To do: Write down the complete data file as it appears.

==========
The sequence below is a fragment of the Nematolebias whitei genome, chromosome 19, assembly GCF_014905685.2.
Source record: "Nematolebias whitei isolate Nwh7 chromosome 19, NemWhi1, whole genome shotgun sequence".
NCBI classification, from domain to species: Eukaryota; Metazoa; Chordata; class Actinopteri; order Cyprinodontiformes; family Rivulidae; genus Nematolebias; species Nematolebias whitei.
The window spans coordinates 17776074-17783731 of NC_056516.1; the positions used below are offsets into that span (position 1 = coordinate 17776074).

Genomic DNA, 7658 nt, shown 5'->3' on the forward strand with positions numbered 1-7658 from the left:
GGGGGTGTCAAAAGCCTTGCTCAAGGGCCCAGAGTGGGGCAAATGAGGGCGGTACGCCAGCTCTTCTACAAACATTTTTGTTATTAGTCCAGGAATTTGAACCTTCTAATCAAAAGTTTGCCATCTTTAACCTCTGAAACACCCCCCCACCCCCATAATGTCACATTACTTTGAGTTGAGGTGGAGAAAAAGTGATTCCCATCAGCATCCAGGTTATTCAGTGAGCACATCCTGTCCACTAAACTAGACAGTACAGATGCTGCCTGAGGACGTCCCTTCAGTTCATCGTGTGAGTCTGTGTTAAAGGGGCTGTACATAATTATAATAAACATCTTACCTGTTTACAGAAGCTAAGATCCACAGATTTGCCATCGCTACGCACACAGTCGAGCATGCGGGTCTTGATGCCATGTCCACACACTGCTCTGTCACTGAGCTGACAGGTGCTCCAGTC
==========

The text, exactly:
The sequence below is a fragment of the Nematolebias whitei genome, chromosome 19, assembly GCF_014905685.2.
Source record: "Nematolebias whitei isolate Nwh7 chromosome 19, NemWhi1, whole genome shotgun sequence".
NCBI classification, from domain to species: Eukaryota; Metazoa; Chordata; class Actinopteri; order Cyprinodontiformes; family Rivulidae; genus Nematolebias; species Nematolebias whitei.
The window spans coordinates 17776074-17783731 of NC_056516.1; the positions used below are offsets into that span (position 1 = coordinate 17776074).

Genomic DNA, 7658 nt, shown 5'->3' on the forward strand with positions numbered 1-7658 from the left:
GGGGGTGTCAAAAGCCTTGCTCAAGGGCCCAGAGTGGGGCAAATGAGGGCGGTACGCCAGCTCTTCTACAAACATTTTTGTTATTAGTCCAGGAATTTGAACCTTCTAATCAAAAGTTTGCCATCTTTAACCTCTGAAACACCCCCCCACCCCCATAATGTCACATTACTTTGAGTTGAGGTGGAGAAAAAGTGATTCCCATCAGCATCCAGGTTATTCAGTGAGCACATCCTGTCCACTAAACTAGACAGTACAGATGCTGCCTGAGGACGTCCCTTCAGTTCATCGTGTGAGTCTGTGTTAAAGGGGCTGTACATAATTATAATAAACATCTTACCTGTTTACAGAAGCTAAGATCCACAGATTTGCCATCGCTACGCACACAGTCGAGCATGCGGGTCTTGATGCCATGTCCACACACTGCTCTGTCACTGAGCTGACAGGTGCTCCAGTC